Simon Naçaj walks to the structure where he keeps his herd of goats in the village of Selcë, Kelmend region, Albania.
Prenë Naçaj and her son Gjergi take young goats out of a separate enclosure for them to feed with their mothers, in the village of Selcë, Kelmend region, Albania.
A shepherd's dog waits near an outcropping overlooking the Cemi river near Vukel, Kelmend region, Albania.
A completed section of pipeline for a small scale hydropower plant near the village of Selcë, Kelmend Region, northern Albania. River water will be diverted into these pipelines to generate electricity at a power station downstream. Locals worry about the effects this will have on their access to water, which is critical for agriculture and raising livestock.
From left to right, Vot Gjyste, Marketin Naçaj, Fonsi Bikaj and Prek Tanazej rest near a cafe on the banks of the Cemi river, near Kozhnje. The region has seen an exodus of young people in recent years, with some 60% of the population of Kelmend emigrating, many to the United States. Job opportunities are limited and poverty levels remain high in the region, which has seen little development since the fall of the communist regime.
Nikola Naçaj, a young shepherd near the village of Selcë, Kelmend region, Albania.
Vukel, a remote village in the Kelmend region only accessible on foot or down an unfinished dirt track that follows the course of Cemi river.
Cousins Gjyste and Age Murçaj, in the village of Vukel, Kelmend region, Albania. Emigration from the region has left a mainly ageing population, who often rely on family members living abroad for financial support.
A Catholic church in the village of Vukel, Kelmend region, Albania. The Kelmend region, like much of northern Albania, has a majority Catholic population, which fiercely resisted the anti religious policies of the country's former communist regime.
Age Murçaj a villager in Vukel, Kelmend region, Albania. The region's elderly population remain largely active and self sufficient despite their age, continuing tasks like farming, bailing hay and caring for their animals.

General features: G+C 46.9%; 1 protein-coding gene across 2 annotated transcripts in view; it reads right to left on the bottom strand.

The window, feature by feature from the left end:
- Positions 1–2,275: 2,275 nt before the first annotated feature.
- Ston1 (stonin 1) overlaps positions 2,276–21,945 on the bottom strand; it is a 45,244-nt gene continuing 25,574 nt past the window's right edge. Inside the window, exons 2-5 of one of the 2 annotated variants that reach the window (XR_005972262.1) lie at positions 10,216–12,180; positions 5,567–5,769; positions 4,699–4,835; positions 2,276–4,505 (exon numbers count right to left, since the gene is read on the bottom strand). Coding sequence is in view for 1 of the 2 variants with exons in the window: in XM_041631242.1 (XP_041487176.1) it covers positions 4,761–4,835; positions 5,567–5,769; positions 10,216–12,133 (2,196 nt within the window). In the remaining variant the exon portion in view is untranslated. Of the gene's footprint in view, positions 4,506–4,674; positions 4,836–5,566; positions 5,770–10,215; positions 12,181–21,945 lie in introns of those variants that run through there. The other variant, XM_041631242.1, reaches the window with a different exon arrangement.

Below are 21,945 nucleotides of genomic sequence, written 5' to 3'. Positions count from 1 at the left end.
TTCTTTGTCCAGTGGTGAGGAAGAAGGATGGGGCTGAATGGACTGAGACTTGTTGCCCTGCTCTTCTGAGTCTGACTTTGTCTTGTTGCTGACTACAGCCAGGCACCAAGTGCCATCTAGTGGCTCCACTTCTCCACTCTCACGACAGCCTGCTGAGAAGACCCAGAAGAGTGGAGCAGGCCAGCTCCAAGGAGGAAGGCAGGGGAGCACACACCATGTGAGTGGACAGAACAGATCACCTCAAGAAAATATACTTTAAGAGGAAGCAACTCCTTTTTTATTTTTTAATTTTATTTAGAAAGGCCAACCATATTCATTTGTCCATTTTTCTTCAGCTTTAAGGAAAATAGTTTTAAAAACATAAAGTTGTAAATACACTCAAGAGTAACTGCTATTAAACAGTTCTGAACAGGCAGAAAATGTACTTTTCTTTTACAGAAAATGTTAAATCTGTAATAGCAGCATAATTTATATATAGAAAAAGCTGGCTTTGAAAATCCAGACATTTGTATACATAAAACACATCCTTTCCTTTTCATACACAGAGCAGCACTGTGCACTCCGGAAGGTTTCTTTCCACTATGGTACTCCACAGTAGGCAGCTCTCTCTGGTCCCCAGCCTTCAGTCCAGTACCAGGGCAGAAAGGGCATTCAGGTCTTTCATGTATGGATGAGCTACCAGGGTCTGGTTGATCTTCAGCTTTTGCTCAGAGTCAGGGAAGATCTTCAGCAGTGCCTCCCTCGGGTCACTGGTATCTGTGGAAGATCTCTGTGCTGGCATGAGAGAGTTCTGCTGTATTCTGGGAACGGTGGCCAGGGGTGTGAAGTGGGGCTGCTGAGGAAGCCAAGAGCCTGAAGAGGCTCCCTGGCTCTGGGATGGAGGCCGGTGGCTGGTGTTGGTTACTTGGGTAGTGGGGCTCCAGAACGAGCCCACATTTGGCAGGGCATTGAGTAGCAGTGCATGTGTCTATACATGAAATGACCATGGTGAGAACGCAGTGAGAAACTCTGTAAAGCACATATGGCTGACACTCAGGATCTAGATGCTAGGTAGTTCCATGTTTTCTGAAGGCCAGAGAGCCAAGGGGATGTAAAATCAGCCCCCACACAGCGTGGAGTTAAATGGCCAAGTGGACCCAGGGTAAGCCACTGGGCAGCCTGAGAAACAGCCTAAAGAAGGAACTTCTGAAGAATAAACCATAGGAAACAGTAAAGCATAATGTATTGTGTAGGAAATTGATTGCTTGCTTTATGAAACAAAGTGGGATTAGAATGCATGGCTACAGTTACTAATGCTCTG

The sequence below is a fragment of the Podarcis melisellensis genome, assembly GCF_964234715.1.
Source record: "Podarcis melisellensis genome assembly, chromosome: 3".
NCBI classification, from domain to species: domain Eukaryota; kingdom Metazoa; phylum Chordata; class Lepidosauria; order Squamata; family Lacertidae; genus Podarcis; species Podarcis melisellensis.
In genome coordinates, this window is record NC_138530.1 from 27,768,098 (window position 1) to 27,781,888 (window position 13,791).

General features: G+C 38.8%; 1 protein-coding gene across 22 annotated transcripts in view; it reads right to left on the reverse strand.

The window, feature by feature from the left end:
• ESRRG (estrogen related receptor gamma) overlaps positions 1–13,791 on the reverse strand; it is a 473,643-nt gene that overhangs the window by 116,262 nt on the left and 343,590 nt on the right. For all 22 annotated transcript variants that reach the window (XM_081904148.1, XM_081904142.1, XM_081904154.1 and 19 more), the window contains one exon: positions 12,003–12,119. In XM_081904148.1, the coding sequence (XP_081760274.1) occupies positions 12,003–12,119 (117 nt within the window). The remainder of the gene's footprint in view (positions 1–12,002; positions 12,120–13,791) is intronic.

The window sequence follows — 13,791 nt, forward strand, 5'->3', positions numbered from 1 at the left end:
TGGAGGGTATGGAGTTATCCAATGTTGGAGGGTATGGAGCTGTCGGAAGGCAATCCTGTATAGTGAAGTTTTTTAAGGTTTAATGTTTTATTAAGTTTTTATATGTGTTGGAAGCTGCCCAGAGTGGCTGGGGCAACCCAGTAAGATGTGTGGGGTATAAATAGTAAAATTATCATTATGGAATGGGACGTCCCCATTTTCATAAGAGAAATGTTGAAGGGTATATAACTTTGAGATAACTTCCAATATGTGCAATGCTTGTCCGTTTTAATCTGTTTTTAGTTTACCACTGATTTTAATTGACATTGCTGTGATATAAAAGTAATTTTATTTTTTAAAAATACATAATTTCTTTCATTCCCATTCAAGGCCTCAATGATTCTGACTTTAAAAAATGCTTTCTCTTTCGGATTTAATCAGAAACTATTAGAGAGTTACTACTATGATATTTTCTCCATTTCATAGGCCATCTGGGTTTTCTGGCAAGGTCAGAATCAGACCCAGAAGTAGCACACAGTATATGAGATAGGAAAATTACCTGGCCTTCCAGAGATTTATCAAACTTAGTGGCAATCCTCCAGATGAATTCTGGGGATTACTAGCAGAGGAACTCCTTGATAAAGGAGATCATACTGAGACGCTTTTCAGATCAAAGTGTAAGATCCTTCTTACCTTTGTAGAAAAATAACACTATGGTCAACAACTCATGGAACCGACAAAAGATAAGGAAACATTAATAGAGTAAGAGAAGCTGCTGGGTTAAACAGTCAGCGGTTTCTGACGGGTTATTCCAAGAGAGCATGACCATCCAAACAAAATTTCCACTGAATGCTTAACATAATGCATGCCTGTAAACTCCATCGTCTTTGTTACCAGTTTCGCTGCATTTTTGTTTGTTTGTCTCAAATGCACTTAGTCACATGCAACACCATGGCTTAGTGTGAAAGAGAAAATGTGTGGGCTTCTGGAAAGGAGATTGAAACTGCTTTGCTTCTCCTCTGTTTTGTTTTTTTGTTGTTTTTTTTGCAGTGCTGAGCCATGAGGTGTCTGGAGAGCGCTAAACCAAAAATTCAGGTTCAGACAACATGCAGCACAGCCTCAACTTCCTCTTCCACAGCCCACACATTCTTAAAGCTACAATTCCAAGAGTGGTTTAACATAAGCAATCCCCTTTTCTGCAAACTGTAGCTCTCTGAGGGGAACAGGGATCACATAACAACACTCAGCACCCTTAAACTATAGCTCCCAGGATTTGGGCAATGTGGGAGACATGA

Near Vukel, Kelmend region, northern Albania.
Diellë Cekal returns to her house after taking her sheep to graze in the village of Vukel, Kelmend region, Albania. Most of the population relies on farming or their livestock to make a living.
A small scale dam on the Cemi River, Kelmend valley, northern Albania. These alpine rivers contribute to the valley being one of the most biodiverse areas of Albania, however multiple dam projects are now threatening their natural state, and critical water supply for nearby rural communities.
Fonsi Bikaj moves a herd of sheep along the road from Tamara to Koprisht, 35km away. Earlier in the day his father Gazmend had taken the sheep from their owner in the lowlands outside the city of Shkodër and walked with them into Kelmend. This process of transhumance has been practiced in the mountains for hundreds of years and risks dying out due to a decreasing population as well as threats from climate change and hydropower development.
Koprisht, Kelmend Region, Albania. The high alpine pastures in this area are a favoured location for shepherds to bring their animals to graze in the summer months.
A flock of sheep halfway through a 100 km journey from the city of Shkodêr to the high alpine pastures near the village of Lepushë, Kelmend region, Albania. Transhumance has received UNESCO protected status in Austria, Greece and Italy, but not in Albania.
Gazmend Bikaj makes repairs to a section of the sheep enclosure at the family's summer encampment near Lepusha, Kelmend region, Albania.